In this step, you are going to create some lists. Lists of what you want and enjoy need in your media. These lists are the foundation that will lead us to make cost-effective decisions on our cord-cutting options.
This step is not as easy as it sounds. Everything costs money, there is no free media. Right now, you may have 200 cable TV channels and you are only watching (using) 7 or 8 of them. You are still paying for all 200 channels.
You may want to consider
- I can’t live without it.
- I like it but I can live without it.
- I have an unlimited budget, want everything!
Need vs. Want
What you need is different from what you want. You may need to watch your favorite TV shows, but you also want to be able to watch any of the newly released TV shows that catch your interest.
For Example: One of your favorite TV shows is "Blue Bloods" and this show is on CBS. So whatever media source you choose for your home media must include CBS.
When you identify your favorite TV shows you will also determine what networks you need. If you list 25 favorite TV shows you may only need 6 or 7 networks to get all your favorites. This is our starting point.
Make a list of your favorite TV shows and each show's network(s). You can use this list of the "Top 100 TV Shows" as a starting point. List all the networks for your shows. This list of favorite shows and networks will become one of the foundation stones of your home media TV needs.
😎 WordCutter: Tip - Check your TV remote for favorite channels to help determine the networks you want. Also, there are apps for your mobile phone that list all the TV shows and related info. On Android phone check out "Next Episode" from the Google Play Store.
Local Broadcast TV
These are the local TV channels that come from broadcast transmitters in your geographic area. They provide local news, local sports and all kinds of local programming.
Some of us live in good reception areas and some of us are in poor reception areas. Roof TV antennas in good reception areas provide 20 or 30 or more different TV channels. Poor reception areas will get you a few poor-quality channels or not any channels at all.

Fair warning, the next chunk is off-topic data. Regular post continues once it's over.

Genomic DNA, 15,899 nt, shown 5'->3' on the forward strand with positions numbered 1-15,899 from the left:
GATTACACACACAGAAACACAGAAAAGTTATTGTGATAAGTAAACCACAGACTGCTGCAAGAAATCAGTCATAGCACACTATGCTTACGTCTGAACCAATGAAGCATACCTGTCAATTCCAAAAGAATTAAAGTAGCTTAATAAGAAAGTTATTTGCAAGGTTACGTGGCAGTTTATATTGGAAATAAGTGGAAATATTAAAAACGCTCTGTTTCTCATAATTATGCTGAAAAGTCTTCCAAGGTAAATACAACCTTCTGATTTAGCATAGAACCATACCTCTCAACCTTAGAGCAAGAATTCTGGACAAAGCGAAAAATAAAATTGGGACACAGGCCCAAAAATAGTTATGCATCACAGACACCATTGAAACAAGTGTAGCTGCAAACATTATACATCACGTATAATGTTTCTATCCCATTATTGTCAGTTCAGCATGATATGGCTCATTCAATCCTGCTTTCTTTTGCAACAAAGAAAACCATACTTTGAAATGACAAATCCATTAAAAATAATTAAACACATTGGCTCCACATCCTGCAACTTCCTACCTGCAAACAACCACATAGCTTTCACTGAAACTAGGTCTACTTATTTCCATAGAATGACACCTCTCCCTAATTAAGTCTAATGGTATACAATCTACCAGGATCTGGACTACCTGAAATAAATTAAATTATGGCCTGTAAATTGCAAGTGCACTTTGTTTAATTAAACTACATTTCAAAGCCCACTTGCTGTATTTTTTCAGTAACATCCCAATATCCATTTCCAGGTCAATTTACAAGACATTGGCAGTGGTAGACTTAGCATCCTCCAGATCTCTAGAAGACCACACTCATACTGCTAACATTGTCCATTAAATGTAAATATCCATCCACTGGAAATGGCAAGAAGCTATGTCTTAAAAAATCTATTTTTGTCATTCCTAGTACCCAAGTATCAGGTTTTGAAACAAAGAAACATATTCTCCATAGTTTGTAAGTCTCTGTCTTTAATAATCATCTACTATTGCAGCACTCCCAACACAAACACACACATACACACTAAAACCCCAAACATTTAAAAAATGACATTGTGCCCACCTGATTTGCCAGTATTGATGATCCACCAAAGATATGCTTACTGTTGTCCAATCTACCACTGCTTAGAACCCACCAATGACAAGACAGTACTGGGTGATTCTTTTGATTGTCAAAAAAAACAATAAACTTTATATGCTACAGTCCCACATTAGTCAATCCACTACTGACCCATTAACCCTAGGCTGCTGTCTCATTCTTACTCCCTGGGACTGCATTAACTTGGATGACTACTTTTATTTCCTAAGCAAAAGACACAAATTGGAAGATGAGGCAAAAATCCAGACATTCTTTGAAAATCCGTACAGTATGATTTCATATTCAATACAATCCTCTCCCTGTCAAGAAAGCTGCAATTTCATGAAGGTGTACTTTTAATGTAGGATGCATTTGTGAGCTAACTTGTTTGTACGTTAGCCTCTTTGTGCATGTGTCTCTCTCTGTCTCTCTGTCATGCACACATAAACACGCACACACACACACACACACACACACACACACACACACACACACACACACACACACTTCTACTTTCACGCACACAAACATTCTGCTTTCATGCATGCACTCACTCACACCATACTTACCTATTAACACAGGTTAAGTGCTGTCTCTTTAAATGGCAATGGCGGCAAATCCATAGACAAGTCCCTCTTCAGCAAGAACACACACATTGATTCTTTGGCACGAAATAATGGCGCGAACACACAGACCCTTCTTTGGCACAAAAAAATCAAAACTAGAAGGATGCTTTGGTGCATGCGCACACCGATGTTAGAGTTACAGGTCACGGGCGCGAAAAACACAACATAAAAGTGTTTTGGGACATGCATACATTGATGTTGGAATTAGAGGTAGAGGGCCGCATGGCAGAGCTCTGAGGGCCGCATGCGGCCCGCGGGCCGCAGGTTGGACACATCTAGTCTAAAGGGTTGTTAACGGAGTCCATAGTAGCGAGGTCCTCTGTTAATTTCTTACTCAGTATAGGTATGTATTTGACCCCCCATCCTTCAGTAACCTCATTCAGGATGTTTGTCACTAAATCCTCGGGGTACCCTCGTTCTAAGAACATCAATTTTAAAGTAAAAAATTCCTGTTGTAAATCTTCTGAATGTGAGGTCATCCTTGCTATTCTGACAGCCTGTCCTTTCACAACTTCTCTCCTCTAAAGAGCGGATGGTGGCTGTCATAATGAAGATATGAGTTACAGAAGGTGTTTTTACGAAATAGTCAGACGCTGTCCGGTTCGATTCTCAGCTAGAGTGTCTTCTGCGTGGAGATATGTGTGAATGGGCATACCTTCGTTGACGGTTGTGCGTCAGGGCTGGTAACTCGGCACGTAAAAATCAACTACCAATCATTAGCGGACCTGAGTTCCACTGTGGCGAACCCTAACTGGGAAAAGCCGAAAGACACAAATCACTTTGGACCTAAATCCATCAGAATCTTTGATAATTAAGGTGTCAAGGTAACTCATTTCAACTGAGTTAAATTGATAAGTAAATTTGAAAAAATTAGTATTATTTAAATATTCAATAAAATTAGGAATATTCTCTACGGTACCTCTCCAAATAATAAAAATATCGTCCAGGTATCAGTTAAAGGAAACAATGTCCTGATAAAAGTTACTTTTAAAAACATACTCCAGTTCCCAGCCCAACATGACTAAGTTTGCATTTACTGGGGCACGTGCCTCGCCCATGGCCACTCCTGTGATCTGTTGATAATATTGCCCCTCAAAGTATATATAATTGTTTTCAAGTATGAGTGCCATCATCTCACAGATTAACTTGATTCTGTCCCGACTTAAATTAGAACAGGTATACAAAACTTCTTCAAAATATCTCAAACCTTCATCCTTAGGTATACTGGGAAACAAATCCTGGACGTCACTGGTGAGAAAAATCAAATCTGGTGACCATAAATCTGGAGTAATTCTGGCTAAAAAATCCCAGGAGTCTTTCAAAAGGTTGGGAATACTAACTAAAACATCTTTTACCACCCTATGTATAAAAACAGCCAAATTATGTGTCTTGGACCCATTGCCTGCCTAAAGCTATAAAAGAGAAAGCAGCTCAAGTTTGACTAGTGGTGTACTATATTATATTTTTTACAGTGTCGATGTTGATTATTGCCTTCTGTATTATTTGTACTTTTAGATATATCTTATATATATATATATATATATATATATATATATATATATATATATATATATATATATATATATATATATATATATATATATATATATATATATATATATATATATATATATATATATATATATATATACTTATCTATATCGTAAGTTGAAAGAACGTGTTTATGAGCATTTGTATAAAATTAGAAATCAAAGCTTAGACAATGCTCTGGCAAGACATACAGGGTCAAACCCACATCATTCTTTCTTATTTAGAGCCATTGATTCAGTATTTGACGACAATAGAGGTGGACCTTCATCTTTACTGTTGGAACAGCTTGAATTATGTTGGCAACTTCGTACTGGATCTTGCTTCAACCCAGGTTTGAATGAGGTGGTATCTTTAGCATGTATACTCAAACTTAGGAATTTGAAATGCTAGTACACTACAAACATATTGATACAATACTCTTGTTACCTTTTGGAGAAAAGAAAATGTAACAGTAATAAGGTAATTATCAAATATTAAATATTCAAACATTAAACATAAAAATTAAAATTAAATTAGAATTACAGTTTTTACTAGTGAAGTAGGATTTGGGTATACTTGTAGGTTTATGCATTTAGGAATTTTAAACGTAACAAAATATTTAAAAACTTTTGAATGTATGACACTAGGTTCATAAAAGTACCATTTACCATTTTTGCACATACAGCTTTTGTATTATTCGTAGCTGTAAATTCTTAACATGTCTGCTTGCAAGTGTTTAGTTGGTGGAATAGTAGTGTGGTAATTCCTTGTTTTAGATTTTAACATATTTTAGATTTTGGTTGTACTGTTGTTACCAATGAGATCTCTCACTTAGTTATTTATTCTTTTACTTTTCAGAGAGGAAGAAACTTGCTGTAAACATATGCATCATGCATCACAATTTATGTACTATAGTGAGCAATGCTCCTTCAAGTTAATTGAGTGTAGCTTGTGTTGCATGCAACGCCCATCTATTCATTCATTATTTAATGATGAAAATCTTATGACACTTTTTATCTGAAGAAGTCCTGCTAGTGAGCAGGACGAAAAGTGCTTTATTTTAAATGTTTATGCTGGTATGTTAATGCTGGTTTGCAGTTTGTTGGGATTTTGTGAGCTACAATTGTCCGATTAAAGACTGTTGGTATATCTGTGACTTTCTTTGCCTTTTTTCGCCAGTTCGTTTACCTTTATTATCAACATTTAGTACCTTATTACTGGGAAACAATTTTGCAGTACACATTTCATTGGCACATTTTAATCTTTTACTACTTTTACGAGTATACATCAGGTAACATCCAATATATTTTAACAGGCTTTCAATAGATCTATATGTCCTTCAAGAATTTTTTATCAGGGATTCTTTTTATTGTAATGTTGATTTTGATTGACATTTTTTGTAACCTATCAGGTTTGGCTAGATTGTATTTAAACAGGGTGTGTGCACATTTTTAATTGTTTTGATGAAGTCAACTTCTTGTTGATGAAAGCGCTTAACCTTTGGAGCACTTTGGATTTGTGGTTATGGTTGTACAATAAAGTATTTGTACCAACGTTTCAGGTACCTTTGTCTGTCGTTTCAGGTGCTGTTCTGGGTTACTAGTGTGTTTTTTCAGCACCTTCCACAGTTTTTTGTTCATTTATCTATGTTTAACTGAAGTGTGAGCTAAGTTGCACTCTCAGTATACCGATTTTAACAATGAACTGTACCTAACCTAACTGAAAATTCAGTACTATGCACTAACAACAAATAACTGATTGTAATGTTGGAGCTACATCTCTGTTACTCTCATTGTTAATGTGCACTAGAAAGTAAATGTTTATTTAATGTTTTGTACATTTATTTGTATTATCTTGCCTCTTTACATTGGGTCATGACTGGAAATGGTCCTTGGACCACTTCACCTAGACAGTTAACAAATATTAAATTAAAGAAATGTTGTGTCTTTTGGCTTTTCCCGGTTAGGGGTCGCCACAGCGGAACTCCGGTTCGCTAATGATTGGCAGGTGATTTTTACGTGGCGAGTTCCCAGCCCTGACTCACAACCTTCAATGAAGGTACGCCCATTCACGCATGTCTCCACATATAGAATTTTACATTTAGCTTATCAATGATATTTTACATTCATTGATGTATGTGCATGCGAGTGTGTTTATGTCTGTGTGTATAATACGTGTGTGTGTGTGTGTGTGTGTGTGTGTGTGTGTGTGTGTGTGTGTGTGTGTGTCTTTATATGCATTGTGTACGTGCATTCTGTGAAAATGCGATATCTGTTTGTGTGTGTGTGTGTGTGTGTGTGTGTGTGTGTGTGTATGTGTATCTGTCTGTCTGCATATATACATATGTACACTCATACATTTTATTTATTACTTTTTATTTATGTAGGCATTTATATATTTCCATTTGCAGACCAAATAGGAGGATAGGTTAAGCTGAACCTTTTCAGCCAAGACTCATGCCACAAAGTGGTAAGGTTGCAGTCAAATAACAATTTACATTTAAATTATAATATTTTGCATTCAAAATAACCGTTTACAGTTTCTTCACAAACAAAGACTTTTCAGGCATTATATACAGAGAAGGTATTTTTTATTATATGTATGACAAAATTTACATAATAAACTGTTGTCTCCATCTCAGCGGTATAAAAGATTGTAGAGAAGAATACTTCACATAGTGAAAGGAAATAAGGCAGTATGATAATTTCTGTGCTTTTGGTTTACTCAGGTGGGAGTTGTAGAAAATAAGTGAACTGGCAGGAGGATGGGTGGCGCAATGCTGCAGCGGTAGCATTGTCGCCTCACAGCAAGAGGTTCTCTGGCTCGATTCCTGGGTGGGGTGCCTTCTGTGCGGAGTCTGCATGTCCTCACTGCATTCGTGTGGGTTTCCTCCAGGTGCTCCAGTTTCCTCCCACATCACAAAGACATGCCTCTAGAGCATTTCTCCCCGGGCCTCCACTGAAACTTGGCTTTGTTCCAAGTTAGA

😎 WordCutter: Tip - There are some web sites that will tell you what off-air reception is available for your specific street address. These are engineering guesses and only an actual TV antenna will tell you the real story, but you can check them out. FCC Digital Reception Maps which will tell what's being transmitted over your house. Also "Antennas Direct" will tell you the same thing (hopefully).
You probably have ABC, CBS, NBC, and Fox on your list already. So, you can get most if not all the regional football, baseball, and hockey on these networks.
Take the time to actually write down the sports you want. For example, I want to see all the NFL games even when they are blacked out locally.
Movies and Music
This is a yes or no question. If you have already listed content that requires the internet, the next step of this process will be the place to select a movie provider. Music is in the same boat if you have the internet you are good to go on music.
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ACTION ITEM: Start "Shopping" around and see what's out there
Remember, the digital media world is a changing landscape. Services and prices change all the time. The good news is that you are rarely "locked" into a contract.
Your action item is to visit at least one of these three websites and start getting a feel for what is out there. (No, don't sign up for anything just yet. Just check things out and have some fun.)